A period of consultation for each SPD was required. Briefing sessions would be held to ensure that all Members had the opportunity to see the SPDs and provide their feedback before they were presented to Council for adoption.

Comments received as part of the consultation would be considered and where necessary amendments would be made. Final drafts of the SPDs would then be considered by Cabinet for recommendation to Council for formal adoption.

The key milestones and indicative timescales for the production and adoption of SPD’s was detailed within the report. The programme would take into account the requirements outlined above as well as advice from Development Management colleagues to identify which SPD’s should be prioritised to ensure local residents and stakeholders had access to the most up to date guidance in accordance with the adopted Local Plan.
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47/19
Consideration was given to a report on the Scrutiny End-of-Term Report 2015-19.

The Scrutiny End of Term Report was produced for the period 2015-19 and was attached to the report. The Report highlighted the work of the Council’s Select Committees during the last four years, and contained infographics which summarised each year’s work programme in detail. These infographics function as each year’s Annual Report.

The End of Term report was considered by each Select Committee prior to the Local Government Elections, and was circulated to the Executive Scrutiny Committee.

It was noted that review recommendations were made at a certain point in time, and naturally as the Report covered a four year period, a number of the issues covered had developed further.

Aside from those relating to a small number of more recently completed reviews, the majority of scrutiny recommendations from this period had been subject to monitoring by Select Committees and had been signed off as complete.

Production of the End of Term Report and consideration by Cabinet and Council (25 September 2019) supported the aims of the statutory Guidance. Consideration of the Report by Council also fulfilled the requirements of the Constitution.
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48/19
At its Annual Meeting, held on Wednesday 22 May 2019, the Council approved appointments to its Committees, Panels and Joint/Outside Bodies for 2019/23.

Vacancies on the General Licensing Committee and Statutory Licensing Committee had arisen. The vacancies were seats that the Labour Group were entitled to hold but it had indicated that it did not wish to fill them, at this time. The seats had therefore been offered to other Groups and the following nominations had been received:

General Licensing Committee

Cllr Norma Stephenson - Remove from the General Licensing Committee
Cllr Andrew Sherris - Withdrew from the process
Cllr Chris Clough - Appointed to the General Licensing Committee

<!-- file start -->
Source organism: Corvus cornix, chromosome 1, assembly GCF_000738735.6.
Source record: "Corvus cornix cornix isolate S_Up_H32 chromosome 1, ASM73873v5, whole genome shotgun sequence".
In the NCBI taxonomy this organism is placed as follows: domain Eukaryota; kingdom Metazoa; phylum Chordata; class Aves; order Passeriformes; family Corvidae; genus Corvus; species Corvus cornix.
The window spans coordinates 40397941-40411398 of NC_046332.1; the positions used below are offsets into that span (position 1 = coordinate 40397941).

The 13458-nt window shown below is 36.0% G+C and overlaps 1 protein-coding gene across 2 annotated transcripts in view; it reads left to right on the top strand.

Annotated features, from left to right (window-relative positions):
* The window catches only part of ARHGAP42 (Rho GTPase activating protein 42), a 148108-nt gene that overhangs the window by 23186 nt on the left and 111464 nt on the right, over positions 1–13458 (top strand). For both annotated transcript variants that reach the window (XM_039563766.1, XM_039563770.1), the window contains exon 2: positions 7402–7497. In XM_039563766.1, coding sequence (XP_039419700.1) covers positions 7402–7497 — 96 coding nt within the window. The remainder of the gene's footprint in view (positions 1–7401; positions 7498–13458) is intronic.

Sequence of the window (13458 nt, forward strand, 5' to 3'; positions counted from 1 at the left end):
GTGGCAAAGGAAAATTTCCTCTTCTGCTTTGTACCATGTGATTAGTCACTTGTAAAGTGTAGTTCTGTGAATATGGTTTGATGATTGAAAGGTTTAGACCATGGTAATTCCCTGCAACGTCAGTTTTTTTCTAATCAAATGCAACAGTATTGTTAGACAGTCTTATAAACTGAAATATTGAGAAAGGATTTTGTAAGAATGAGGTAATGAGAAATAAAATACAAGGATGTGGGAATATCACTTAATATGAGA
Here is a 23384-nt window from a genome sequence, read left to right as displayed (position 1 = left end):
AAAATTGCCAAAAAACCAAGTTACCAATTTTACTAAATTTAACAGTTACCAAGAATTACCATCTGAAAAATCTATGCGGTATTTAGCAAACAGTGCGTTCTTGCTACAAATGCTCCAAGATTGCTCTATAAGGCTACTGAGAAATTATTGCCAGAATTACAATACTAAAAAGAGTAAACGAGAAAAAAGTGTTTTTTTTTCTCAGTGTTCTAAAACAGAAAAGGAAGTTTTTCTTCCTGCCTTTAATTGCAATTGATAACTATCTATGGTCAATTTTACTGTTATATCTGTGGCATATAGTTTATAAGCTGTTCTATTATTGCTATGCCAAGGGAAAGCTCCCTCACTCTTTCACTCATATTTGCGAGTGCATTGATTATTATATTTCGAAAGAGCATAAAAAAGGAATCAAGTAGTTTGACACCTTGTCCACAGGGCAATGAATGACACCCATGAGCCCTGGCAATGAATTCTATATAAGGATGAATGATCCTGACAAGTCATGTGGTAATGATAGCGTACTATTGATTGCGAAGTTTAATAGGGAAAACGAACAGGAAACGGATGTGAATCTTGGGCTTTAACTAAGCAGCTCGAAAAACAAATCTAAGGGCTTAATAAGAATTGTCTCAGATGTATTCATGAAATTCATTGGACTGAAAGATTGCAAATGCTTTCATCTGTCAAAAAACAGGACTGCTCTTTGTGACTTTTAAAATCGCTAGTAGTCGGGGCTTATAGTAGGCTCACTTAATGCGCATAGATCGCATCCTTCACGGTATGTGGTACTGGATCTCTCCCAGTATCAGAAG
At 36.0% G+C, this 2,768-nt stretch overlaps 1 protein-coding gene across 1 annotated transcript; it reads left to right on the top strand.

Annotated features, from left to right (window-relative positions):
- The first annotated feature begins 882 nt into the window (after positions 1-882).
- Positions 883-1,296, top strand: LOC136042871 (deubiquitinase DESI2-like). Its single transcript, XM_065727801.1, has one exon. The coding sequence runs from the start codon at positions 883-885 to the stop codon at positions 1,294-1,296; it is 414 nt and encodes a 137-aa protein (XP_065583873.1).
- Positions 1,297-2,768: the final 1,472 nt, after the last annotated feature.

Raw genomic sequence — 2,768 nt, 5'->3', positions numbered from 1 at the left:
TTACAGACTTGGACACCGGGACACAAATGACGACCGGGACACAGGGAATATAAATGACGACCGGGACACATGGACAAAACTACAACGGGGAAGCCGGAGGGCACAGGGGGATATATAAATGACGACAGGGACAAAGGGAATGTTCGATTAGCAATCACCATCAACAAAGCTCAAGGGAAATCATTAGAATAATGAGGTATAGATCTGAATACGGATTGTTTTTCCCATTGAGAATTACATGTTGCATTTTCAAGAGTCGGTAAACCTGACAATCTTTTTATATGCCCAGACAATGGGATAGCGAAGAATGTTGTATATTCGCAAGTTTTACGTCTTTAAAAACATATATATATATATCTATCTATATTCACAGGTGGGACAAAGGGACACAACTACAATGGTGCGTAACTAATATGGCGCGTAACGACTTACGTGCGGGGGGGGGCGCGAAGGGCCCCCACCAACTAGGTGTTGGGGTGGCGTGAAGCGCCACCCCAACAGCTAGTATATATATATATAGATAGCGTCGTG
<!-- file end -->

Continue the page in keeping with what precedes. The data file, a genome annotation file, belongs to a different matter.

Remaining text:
Statutory Licensing Committee

Cllr Norma Stephenson - Remove from the General Licensing Committee
Cllr Andrew Sherris - Withdrew from the process
Cllr Chris Clough - Appointed to the General Licensing Committee

Tees Valley Combined Authority - Audit and Governance Committee

The Council had received notification from Tees Valley Combined Authority of changes to the political proportionality on its Audit and Governance Committee. The Council had been requested to change its appointment from a Conservative Group Member to a Labour Group Member. Details of the required change is detailed below:

Tees Valley Combined Authority - Audit and Governance Committee

Cllr Stefan Houghton - Remove from the Tees Valley Combined Authority - Audit and Governance Committee
Cllr Laura Tunney (Substitute) - Remove from the Tees Valley Combined Authority - Audit and Governance Committee
Cllr Barry Woodhouse - Appointed to the Tees Valley Combined Authority - Audit and Governance Committee
Cllr Lauriane Povey (Substitute) - Appointed to the Tees Valley Combined Authority - Audit and Governance Committee
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49/19
Section 85 of the Local Government Act 1972 provided that where a council member fails, throughout a period of six consecutive months, to attend any meeting of the authority then the member ceases to be a member of the authority, unless the failure was due to some reason approved by the authority before the expiry of that period.

Councillor Marilyn Surtees was incapacitated due to illness and had been unable to attend any meeting of the authority for a period in excess of 5 months. Councillor Marilyn Surtees was unlikely to be in a position to attend a meeting in the near future and had requested that Council considered granting her a dispensation.
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50/19
The following motion which has been submitted in accordance with Council Procedure Rule 12.1. The motion was moved by Councillor Ann McCoy, seconded by Councillor Louise Baldock:-

“This Council notes that free TV Licences for the over 75s was introduced by a Labour Government in 2000, and that maintaining free TV Licences for the over 75s was a 2017 Conservative Manifesto commitment.

This council acknowledges that 4 million households will be affected when the concession is ended which could push 50,000 pensioners below the poverty line.